from the Iowa District Court for Dickinson County, David A.
Rodriguez Lopez appeals the order denying his application for
L. Freking of Judy L. Freking, P.C., Le Mars, for appellant.
J. Miller, Attorney General, and Benjamin Parrott, Assistant
Attorney General, for appellee State.
Considered by Doyle, P.J., and Tabor and Schumacher, JJ.
Rodriguez Lopez appeals from the order denying his
application for postconviction relief (PCR) from his 2012
conviction for second-degree sexual abuse. Although we review
the denial of a PCR application for correction of errors at
law, see Villa Magana v. State, 908 N.W.2d 255, 259
(Iowa 2018), we review claims of ineffective assistance of
counsel de novo, see Lamasters v. State, 821 N.W.2d
856, 862 (Iowa 2012). To succeed on a claim of ineffective
assistance, a PCR applicant must show counsel breached a duty
and prejudice resulted. See id. We may affirm the
district court's denial of an ineffective-assistance
claim if either element is lacking. See id.
court identified nine claims for PCR and found each failed
because this court rejected it on direct appeal or because
Rodriguez Lopez failed to provide a sufficient reason for not
raising it on direct appeal. See Iowa Code §
822.8 (2015) (stating claims that were finally adjudicated or
not raised in the proceeding that resulted in the conviction
may not be the basis for a subsequent application unless the
court finds a ground for relief for which for sufficient
reason was not asserted or was inadequately raised in the
prior action). Of the claims it found it could analyze under
an ineffective-assistance-of-counsel rubric, the court
determined Rodriguez Lopez failed to show prejudice.
appeal, Rodriguez Lopez argues his PCR counsel was
ineffective by failing to conduct a reasonable investigation
into his claims and to identify all possible grounds for PCR.
He makes the general claim that "there exists a very
reasonable probability that the results of this [PCR] hearing
would have been different" had PCR counsel performed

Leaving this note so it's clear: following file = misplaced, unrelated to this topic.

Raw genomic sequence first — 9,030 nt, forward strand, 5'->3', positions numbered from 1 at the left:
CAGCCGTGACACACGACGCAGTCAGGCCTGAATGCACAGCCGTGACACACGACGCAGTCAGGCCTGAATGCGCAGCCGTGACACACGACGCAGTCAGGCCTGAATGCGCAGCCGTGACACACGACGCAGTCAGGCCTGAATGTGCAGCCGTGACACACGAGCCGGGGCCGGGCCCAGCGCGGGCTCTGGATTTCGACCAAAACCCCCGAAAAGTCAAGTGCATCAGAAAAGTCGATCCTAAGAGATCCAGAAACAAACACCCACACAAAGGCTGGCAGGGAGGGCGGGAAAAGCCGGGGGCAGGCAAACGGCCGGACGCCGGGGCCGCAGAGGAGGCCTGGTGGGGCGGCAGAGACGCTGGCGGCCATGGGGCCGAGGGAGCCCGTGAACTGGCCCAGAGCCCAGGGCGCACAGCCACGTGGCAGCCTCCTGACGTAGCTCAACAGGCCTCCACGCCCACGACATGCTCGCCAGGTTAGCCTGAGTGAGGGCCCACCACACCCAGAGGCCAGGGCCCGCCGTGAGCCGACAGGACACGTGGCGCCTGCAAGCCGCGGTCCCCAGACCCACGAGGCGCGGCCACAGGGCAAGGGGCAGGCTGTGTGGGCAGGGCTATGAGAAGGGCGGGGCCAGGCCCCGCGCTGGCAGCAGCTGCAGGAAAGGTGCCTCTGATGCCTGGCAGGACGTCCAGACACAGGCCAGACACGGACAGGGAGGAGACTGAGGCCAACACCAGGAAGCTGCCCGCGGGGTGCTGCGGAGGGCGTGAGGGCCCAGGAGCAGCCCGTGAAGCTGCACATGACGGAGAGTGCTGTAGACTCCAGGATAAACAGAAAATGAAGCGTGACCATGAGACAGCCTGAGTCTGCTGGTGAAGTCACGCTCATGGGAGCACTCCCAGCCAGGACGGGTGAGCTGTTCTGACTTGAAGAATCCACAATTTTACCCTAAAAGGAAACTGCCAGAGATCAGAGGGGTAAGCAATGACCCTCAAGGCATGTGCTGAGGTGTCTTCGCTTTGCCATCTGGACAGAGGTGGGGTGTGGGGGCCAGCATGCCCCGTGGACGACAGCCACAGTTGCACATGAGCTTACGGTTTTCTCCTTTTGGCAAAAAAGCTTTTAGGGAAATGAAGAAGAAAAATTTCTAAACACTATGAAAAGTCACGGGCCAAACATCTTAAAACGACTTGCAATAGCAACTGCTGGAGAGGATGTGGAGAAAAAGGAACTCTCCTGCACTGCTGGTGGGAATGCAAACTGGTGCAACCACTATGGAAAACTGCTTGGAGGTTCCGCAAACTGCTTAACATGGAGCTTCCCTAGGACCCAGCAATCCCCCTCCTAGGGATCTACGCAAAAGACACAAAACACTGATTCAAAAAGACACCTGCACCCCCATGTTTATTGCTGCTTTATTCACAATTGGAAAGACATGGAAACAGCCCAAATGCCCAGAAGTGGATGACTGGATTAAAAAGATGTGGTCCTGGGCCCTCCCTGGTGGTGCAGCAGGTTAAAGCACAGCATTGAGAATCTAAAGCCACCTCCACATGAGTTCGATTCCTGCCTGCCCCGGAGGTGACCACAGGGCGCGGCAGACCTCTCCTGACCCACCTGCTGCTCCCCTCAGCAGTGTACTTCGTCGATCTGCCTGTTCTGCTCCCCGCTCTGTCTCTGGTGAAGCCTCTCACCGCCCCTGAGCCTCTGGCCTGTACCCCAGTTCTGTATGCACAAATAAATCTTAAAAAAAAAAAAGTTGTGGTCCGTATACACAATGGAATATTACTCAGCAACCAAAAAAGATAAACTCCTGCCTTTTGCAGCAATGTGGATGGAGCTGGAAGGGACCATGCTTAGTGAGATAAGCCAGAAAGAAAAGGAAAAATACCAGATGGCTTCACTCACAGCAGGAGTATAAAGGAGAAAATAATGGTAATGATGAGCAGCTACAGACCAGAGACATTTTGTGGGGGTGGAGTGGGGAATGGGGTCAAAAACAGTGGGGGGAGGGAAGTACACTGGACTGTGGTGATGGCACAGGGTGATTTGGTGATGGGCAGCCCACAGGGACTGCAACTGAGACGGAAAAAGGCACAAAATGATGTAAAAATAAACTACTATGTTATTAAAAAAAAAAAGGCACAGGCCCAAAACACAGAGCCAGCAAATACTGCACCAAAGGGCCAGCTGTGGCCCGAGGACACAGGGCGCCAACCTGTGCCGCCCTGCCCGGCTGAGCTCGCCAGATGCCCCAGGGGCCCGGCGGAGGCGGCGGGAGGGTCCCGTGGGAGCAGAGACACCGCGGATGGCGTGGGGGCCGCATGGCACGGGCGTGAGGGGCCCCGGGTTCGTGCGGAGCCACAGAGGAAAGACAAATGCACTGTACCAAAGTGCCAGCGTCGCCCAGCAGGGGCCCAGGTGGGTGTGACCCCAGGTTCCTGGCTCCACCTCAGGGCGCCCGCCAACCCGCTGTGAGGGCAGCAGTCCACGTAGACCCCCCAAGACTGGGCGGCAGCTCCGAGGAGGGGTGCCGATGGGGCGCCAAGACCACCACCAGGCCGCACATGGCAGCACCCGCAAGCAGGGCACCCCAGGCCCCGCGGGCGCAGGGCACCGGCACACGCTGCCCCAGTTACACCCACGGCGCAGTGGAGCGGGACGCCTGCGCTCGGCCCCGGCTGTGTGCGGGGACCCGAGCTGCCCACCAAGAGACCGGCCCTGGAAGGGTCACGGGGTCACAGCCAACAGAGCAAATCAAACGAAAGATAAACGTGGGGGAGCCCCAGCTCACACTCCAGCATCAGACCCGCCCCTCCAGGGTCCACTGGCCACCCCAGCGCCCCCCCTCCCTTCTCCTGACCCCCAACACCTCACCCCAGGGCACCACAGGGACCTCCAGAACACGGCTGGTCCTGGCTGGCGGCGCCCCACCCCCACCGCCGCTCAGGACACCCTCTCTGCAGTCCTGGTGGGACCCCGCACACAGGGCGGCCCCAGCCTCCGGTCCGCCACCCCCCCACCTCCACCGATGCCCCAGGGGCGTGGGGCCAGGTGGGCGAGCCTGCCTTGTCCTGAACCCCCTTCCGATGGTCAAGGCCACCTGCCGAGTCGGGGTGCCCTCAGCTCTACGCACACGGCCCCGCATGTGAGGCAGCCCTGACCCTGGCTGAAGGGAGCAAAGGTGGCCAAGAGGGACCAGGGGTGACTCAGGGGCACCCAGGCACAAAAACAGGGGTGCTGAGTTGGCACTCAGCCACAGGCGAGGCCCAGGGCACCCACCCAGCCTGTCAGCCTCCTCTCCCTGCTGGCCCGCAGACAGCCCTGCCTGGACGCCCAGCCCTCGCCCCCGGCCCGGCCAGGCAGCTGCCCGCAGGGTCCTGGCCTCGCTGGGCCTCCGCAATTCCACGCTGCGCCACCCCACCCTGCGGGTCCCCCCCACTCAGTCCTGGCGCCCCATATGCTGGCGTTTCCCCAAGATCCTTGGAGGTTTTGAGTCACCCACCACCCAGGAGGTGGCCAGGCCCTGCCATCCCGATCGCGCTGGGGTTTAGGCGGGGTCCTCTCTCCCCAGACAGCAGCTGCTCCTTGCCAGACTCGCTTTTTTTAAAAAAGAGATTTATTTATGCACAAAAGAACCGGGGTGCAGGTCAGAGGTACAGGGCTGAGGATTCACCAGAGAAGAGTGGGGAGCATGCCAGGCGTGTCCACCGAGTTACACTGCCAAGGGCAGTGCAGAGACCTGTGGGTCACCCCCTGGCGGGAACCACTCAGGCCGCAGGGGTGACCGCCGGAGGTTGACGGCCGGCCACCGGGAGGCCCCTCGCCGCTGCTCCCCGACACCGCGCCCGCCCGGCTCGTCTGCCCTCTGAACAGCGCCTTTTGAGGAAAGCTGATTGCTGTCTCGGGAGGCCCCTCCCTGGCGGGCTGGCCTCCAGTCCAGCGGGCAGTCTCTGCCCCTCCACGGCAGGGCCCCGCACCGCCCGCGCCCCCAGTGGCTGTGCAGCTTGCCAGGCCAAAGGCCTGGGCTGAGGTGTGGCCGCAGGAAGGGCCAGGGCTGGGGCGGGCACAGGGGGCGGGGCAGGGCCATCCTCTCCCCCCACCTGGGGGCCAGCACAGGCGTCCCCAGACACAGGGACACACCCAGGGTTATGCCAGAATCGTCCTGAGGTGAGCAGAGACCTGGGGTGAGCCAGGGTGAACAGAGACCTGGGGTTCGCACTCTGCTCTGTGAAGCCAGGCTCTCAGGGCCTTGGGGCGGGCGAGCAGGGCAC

competently. But the fact that an error "had some
conceivable effect on the outcome of the proceeding" is
not enough to show prejudice. Strickland v.
Washington, 466 U.S. 668, 693 (1984). "The
applicant must state the specific ways in which counsel's
performance was inadequate and identify how competent
representation probably would have changed the outcome."
Dunbar v. State, 515 N.W.2d 12, 15 (Iowa 1994)
(internal citation omitted). Rodriguez Lopez's claim of
ineffective assistance of PCR counsel is too general to
address on appeal. See id.
Lopez also claims ineffective assistance of trial
counsel. He first contends trial counsel was
ineffective by informing the court he would be ready to try
the case, which led the trial court to deny his motion to
continue the trial. Rodriguez Lopez claims he was prejudiced
because trial counsel did not have enough time to investigate
the credibility of the complaining witness. But Rodriguez
Lopez raised a similar claim on direct appeal, where he
argued the trial court's denial of his motion for a
continuance violated his constitutional right to due process
and his right to present a defense. State v. Lopez,
No. 12-1676, 2013 WL 5760608, at *8 (Iowa Ct. App. Oct. 23,
2013). He claimed he needed the continuance so counsel could
investigate whether the complaining witness denied the abuse
to others. Id. And we rejected his claim, finding it
was "too vague and uncertain" and Rodriguez Lopez
failed to show prejudice. See id. at *10. Setting
aside the question of whether Iowa Code section 822.8 bars
Rodriguez Lopez from relitigating the issue, the claim fails
because he offers nothing more than speculation to show
Rodriguez Lopez alleges his trial counsel was ineffective by
misusing the time and resources available, claiming he
"did not have enough time with defense counsel to gain
an understanding of the critical stages of trial nor to gain
a sufficient amount of knowledge and understanding in order
to meaningfully participate in his own defense." He
incorporates several claims raised to and rejected by the PCR
court and repackages them as a claim of ineffective
assistance of counsel. Once again, even assuming section
822.8 does not bar these claims, there is no showing of
Rodriguez Lopez waived his claim of ineffective assistance of
trial counsel based on counsel's failure to object to a
voir dire question; his brief provides no argument and cites
no authority to support it. See Iowa R. App. P.
6.903(2)(g)(3) (stating the appellant's brief must
include an argument section "containing the
appellant's contentions and the reasons for them with
citations to the authorities relied on" and
"[f]ailure to cite authority in support of an issue may
be deemed waiver of that issue"). And we reject
Rodriguez Lopez's claim that the trial court erred in
overruling his motion for judgment of acquittal because
section 822.8 bars it.